The full State Senate gave final approval Tuesday to legislation that will provide access to quality health care for more of Oklahoma’s uninsured children. Senate Bill 424 now heads to the Oklahoma House of Representatives where passage will send it to Governor Brad Henry for his signature.
It is a major part of the 2007 Legislative Agendas of Senate Democrats and the governor. It passed by a wide 41-7 bipartisan margin Tuesday.
Named the “All Kids Act,” the measure will increase the number of children eligible to receive Medicaid benefits in the state by closing the gap between those children presently receiving Medicaid benefits and those covered under private insurance held by their parents.
According to a recent New York Times poll, the majority of Americans (55 percent) believe ensuring healthcare for all should be lawmakers top priority.
Senate President Pro Tempore Mike Morgan credited Senators Tom Adelson, D-Tulsa, and Brian Crain, R-Tulsa, for winning passage of the measure.
“By far the largest group among the uninsured in our state are children who honestly fall though the cracks. Their parents don’t make enough to afford health insurance but make too much to be eligible for Medicaid. This legislation will provide a bridge, giving these children access to quality health care and allow them to lead healthy, productive lives,” said Senate President Pro Tempore Mike Morgan, D-Stillwater, said.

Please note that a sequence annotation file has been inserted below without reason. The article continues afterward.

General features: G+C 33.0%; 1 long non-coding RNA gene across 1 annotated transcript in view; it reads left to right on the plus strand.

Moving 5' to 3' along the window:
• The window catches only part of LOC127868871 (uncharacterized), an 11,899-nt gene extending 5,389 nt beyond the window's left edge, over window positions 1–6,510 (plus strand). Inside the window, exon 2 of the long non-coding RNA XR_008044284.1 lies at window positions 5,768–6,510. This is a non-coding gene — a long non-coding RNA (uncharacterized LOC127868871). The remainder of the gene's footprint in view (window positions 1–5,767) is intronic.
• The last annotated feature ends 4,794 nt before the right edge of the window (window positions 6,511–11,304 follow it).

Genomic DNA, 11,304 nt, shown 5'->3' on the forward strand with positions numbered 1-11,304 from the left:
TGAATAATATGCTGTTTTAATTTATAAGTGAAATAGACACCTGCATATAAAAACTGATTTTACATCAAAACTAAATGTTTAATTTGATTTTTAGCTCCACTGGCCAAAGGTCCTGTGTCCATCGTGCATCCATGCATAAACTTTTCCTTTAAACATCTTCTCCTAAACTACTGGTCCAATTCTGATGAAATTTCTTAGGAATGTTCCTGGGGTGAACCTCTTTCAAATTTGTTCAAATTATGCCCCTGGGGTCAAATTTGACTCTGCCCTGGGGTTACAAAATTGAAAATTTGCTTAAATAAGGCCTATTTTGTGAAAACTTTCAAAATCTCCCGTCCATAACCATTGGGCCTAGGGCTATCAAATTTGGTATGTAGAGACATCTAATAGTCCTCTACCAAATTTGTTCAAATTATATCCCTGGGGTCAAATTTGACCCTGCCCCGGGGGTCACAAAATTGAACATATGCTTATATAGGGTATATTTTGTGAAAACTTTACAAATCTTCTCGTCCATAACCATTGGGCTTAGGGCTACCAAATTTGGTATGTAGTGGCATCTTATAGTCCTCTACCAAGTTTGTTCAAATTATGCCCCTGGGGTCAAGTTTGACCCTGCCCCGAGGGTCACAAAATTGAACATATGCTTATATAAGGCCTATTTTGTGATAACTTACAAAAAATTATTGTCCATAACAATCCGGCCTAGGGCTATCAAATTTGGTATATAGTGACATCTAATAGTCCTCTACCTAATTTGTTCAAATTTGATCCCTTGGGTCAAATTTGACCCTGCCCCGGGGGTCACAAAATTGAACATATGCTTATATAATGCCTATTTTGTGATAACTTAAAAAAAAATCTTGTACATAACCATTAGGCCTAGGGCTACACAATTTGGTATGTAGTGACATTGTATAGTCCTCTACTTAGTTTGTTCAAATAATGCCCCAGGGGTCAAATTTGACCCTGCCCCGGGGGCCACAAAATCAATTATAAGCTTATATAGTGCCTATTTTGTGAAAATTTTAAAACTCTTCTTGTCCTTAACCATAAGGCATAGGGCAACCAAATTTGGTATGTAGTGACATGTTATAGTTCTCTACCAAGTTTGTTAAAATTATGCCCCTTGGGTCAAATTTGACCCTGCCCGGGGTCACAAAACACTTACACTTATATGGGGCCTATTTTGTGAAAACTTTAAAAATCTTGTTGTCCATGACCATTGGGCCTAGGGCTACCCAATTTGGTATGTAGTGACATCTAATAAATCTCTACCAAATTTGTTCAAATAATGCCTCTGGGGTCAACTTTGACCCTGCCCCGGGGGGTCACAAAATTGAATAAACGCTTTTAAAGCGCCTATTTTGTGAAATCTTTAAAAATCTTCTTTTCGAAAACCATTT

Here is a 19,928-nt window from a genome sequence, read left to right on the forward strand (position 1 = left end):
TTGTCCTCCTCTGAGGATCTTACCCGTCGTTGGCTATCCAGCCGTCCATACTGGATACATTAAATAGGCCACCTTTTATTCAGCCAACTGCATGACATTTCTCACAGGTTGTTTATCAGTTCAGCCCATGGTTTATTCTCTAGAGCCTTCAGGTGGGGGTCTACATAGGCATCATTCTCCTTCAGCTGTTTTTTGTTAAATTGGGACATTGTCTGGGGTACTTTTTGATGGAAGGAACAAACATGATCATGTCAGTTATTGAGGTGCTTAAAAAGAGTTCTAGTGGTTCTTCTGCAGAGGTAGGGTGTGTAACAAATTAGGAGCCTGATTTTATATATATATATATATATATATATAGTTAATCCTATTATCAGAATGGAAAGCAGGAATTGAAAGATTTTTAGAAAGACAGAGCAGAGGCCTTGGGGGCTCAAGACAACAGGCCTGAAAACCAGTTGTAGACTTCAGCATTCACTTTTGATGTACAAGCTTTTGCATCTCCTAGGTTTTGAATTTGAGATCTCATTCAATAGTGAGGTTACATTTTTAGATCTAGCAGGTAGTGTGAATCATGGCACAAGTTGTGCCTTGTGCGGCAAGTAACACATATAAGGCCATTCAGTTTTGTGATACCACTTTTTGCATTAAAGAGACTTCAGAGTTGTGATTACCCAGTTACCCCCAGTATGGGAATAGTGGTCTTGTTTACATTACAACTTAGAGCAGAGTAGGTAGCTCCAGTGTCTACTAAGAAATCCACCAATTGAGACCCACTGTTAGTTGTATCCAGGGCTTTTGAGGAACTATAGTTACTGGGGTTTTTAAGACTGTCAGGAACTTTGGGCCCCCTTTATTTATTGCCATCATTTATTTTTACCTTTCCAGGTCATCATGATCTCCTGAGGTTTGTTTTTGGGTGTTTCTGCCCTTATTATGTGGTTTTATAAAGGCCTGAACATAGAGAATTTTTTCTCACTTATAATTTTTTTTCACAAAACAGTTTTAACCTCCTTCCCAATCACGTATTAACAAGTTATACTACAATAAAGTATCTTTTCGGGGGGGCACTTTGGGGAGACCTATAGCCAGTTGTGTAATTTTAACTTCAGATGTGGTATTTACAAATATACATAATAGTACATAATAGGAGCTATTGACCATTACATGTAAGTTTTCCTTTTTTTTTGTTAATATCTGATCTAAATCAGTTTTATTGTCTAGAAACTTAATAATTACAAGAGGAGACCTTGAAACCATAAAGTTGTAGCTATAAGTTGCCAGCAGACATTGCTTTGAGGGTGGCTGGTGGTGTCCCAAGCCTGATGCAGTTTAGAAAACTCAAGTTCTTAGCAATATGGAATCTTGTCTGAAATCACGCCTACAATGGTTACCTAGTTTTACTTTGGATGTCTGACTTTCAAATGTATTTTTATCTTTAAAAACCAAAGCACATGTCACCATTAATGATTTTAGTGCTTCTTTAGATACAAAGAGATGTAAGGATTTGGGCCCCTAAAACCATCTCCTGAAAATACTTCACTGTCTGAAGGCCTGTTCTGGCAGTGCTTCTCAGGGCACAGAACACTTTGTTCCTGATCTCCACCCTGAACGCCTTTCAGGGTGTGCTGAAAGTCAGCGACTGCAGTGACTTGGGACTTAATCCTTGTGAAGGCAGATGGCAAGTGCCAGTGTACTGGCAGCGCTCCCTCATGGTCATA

The “All Kids Act” would increase Medicaid eligibility for children from 185 percent of the poverty level to 300 percent – the maximum allowed by the federal government. That will enable the state’s Medicaid program to provide coverage for as many as 42,000 additional children.
Currently in Oklahoma, children whose parents make $37,000 or less a year are eligible for Medicaid. Senate Bill 424 would increase that income ceiling to $60,000 a year. State costs to provide the additional coverage are estimated at $8 million, allowing the state to draw down nearly $30 million in federal matching funds. The program will be funded by revenue from the state’s tobacco tax, which was increased by voters in 2004.